As fighting raged close to downtown Damascus, threatening Syrian dictator Bashar al-Assad's vital stronghold in the heart of the capital, frantic last-minute diplomatic efforts were under way to broker a deal Wednesday at the United Nations that would avoid another Russian veto.
Still, hopes for a negotiated transfer of power – with Mr. al-Assad abandoning power and his clan's ruthless grip on Syria – remain slim as the nightmare of worsening violence spiraling into sectarian war among Syria's Kurds and Arabs, Sunnis and Alawites, Christians and Druze, engulfs the nation.
Major Western powers are backing a tough resolution – one armed with teeth under the UN Security Council's Chapter 7, which authorizes the use of force ranging from sanctions to blockages to air strikes, if the embattled President refuses to quit.
Russia, the Syrian regime's staunchest friend and long-time arms supplier, has vowed to block any Chapter 7 resolution, even as President Vladimir Putin has moved to distance himself as the Assad government increasingly resorts to unfettered violence including tanks, artillery and helicopter gunships to crush the uprising threatening to oust him.
Moscow's rival text urges a transition – without timeline – and includes no punitive action should Mr. al-Assad ignore it.
"If our partners decide to block our resolution no matter what, then the UN mission will not have a mandate and will have to leave Syria," warned Russian Foreign Minister Sergei Lavrov. Russia, like the other four permanent members of the Security Council – Britain, France, China and the United States – can veto any resolution.
In anticipation of another Russian veto or a toothless resolution decrying the violence but carrying no consequences, U.S. Secretary of State Hillary Clinton blamed Moscow for defending the Assad regime. "The international community has been more than ready to impose all kinds of pressure on the Assad regime," she said Tuesday. "Unfortunately, we haven't been able to do that … because the Russians are very clear: They don't want to give any opening for force that could be used."
While the Obama administration has deplored Moscow's repeated vetoes blocking harsh measures against Mr. al-Assad, there is little enthusiasm among the Western powers for military intervention in Syria's civil war.
It would pose significant military and political risk – unlike Libya, which was conveniently located for air strikes and ruled by outlaw dictator Moammar Gadhafi, and where foreign intervention was unlikely to spark a wider war.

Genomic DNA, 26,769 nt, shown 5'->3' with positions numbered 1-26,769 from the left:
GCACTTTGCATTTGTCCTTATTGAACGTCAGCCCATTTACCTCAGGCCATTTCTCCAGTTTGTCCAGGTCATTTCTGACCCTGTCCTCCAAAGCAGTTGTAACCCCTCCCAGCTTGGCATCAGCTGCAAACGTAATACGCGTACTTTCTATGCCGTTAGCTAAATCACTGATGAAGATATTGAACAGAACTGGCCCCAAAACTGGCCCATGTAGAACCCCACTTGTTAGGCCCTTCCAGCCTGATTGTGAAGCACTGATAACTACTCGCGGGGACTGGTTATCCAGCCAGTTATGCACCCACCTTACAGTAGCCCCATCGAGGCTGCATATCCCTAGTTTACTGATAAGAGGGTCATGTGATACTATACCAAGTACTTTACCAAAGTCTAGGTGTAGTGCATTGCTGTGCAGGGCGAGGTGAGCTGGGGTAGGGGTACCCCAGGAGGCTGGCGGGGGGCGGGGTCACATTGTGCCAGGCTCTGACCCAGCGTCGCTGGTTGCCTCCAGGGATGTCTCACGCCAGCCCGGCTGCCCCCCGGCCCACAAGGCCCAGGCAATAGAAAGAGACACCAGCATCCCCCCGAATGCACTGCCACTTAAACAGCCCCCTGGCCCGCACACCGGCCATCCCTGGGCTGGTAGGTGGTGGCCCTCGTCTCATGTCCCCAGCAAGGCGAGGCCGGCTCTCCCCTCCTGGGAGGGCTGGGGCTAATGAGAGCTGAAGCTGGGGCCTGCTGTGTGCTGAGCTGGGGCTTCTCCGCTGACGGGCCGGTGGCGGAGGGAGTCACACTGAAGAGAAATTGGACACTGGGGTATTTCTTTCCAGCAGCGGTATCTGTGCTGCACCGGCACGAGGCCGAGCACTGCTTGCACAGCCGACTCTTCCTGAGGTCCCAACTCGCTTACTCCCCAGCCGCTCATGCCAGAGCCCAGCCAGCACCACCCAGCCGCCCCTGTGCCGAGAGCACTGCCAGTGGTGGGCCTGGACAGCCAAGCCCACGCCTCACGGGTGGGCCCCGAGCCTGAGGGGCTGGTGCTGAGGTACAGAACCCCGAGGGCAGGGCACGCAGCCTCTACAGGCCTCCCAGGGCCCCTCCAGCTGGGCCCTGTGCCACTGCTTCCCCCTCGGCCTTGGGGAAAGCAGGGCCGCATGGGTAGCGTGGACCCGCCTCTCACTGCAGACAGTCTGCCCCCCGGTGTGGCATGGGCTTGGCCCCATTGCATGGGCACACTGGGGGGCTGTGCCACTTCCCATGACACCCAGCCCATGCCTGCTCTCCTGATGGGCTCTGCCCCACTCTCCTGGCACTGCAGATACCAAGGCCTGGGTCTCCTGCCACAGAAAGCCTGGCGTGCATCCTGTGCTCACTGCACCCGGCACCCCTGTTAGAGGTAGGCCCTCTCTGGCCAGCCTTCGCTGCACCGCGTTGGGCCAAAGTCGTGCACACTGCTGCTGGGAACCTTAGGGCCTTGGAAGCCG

Some analysts find Western fuming over Moscow's vetoes a convenient cover for its preferred policy of staying on the sideline while the Syrian violence plays out.
"In the past, if the West has wanted to bomb countries, it has done so, without waiting for permission from the United Nations," Sergei Demidenko, an analyst with the Moscow-based Institute of Strategic Studies and Analysis think tank, told Agence France-Presse.
After meeting Tuesday with UN special envoy Kofi Annan, Mr. Putin hinted that compromise was possible. "We will do everything in our power to support your efforts," Mr. Putin told Mr. Annan.
Fifteen months after small, initially peaceful protests were brutally repressed, Syria is now fully engulfed in a civil war. More than 16,000 have been killed; tens of thousands have fled to neighbouring Turkey, Jordan, Lebanon and Iraq.
As fighting intensified in recent days, Iraq urged all of its citizens – hundreds of thousands had fled to Syria over the past decade to escape sectarian bloodshed at home – to return. Turkey reported more than 1,000 additional refugees fled Syria Monday, included dozens more defecting Syrian military personnel. And in Paris, President François Hollande confirmed a one-time member of Mr. al-Assad's tight inner circle, Brigadier-General Manaf Tlass, was in France.
Syria has already pulled some of its crack troops from the valley beneath the Israeli-occupied Golan Heights where a cold peace has lasted for decades.
A top Israeli intelligence officer, Major-General Aviv Kochavi, warned Tuesday that Islamic militants may soon open a new front along the Syrian-Israeli border as Mr. al-Assad loses control of large sections of the country.
"The Golan area is liable to become an arena of operations against Israel in much the same way the Sinai is today, and that's a result of the increasing entrenchment of global jihad in Syria," he was reported to have told a parliamentary committee, according to legislators in the meeting.
With top officials, including diplomats and senior military officers, deserting the regime and being debriefed by Western intelligence agencies, rebel forces will soon have valuable information about regime weaknesses and vulnerabilities.
Reports out of Damascus said fighting broke out in several central sections of the capital. There were unconfirmed claims that rebels downed a military helicopter.
Syria's Information Minister Omran Zoabi denied reports of insurgent gains close to the capital, saying Syrian forces had surrounded and defeated a handful of gunmen who had infiltrated the city.